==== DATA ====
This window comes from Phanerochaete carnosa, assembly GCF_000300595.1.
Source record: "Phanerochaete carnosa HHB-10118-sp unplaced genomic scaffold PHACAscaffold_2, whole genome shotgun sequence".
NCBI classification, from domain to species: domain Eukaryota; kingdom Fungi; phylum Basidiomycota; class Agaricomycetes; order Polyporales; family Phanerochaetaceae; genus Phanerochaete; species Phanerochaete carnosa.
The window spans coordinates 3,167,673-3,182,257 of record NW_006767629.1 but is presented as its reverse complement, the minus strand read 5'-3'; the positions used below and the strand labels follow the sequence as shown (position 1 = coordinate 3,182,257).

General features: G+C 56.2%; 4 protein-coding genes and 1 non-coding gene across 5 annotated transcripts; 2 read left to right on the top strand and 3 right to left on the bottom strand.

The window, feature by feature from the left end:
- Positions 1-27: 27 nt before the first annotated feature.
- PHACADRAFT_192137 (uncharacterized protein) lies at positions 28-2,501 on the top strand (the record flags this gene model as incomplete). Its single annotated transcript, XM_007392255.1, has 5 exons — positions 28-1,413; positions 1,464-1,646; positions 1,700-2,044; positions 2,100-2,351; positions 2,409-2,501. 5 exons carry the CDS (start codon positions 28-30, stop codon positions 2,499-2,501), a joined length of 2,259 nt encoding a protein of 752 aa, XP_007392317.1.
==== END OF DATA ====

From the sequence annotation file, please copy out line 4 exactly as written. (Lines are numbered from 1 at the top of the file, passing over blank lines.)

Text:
The window spans coordinates 3,167,673-3,182,257 of record NW_006767629.1 but is presented as its reverse complement, the minus strand read 5'-3'; the positions used below and the strand labels follow the sequence as shown (position 1 = coordinate 3,182,257).